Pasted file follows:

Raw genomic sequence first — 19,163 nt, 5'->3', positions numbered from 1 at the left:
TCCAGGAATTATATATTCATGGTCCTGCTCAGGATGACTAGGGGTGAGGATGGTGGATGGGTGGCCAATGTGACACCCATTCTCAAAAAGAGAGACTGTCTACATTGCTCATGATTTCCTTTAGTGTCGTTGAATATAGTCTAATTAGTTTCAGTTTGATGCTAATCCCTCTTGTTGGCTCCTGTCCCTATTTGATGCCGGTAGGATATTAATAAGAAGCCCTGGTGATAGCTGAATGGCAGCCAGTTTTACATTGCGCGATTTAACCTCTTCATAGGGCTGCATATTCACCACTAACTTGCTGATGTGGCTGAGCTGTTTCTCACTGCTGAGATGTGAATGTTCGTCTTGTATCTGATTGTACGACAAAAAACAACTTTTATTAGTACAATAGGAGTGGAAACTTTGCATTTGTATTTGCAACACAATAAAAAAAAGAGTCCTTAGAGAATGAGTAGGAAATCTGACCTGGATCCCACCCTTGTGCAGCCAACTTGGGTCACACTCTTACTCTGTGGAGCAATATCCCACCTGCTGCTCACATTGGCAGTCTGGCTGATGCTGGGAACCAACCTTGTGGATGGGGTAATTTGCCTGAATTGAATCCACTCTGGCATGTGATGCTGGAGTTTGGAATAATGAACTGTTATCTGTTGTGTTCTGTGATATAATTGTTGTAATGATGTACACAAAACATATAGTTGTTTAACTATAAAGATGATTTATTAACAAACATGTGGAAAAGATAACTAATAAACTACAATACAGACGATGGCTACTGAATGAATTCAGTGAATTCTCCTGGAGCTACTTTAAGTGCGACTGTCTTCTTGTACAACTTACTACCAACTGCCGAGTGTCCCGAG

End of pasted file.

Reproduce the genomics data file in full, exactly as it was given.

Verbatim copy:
Raw genomic sequence first — 19,163 nt, 5'->3', positions numbered from 1 at the left:
TCCAGGAATTATATATTCATGGTCCTGCTCAGGATGACTAGGGGTGAGGATGGTGGATGGGTGGCCAATGTGACACCCATTCTCAAAAAGAGAGACTGTCTACATTGCTCATGATTTCCTTTAGTGTCGTTGAATATAGTCTAATTAGTTTCAGTTTGATGCTAATCCCTCTTGTTGGCTCCTGTCCCTATTTGATGCCGGTAGGATATTAATAAGAAGCCCTGGTGATAGCTGAATGGCAGCCAGTTTTACATTGCGCGATTTAACCTCTTCATAGGGCTGCATATTCACCACTAACTTGCTGATGTGGCTGAGCTGTTTCTCACTGCTGAGATGTGAATGTTCGTCTTGTATCTGATTGTACGACAAAAAACAACTTTTATTAGTACAATAGGAGTGGAAACTTTGCATTTGTATTTGCAACACAATAAAAAAAAGAGTCCTTAGAGAATGAGTAGGAAATCTGACCTGGATCCCACCCTTGTGCAGCCAACTTGGGTCACACTCTTACTCTGTGGAGCAATATCCCACCTGCTGCTCACATTGGCAGTCTGGCTGATGCTGGGAACCAACCTTGTGGATGGGGTAATTTGCCTGAATTGAATCCACTCTGGCATGTGATGCTGGAGTTTGGAATAATGAACTGTTATCTGTTGTGTTCTGTGATATAATTGTTGTAATGATGTACACAAAACATATAGTTGTTTAACTATAAAGATGATTTATTAACAAACATGTGGAAAAGATAACTAATAAACTACAATACAGACGATGGCTACTGAATGAATTCAGTGAATTCTCCTGGAGCTACTTTAAGTGCGACTGTCTTCTTGTACAACTTACTACCAACTGCCGAGTGTCCCGAG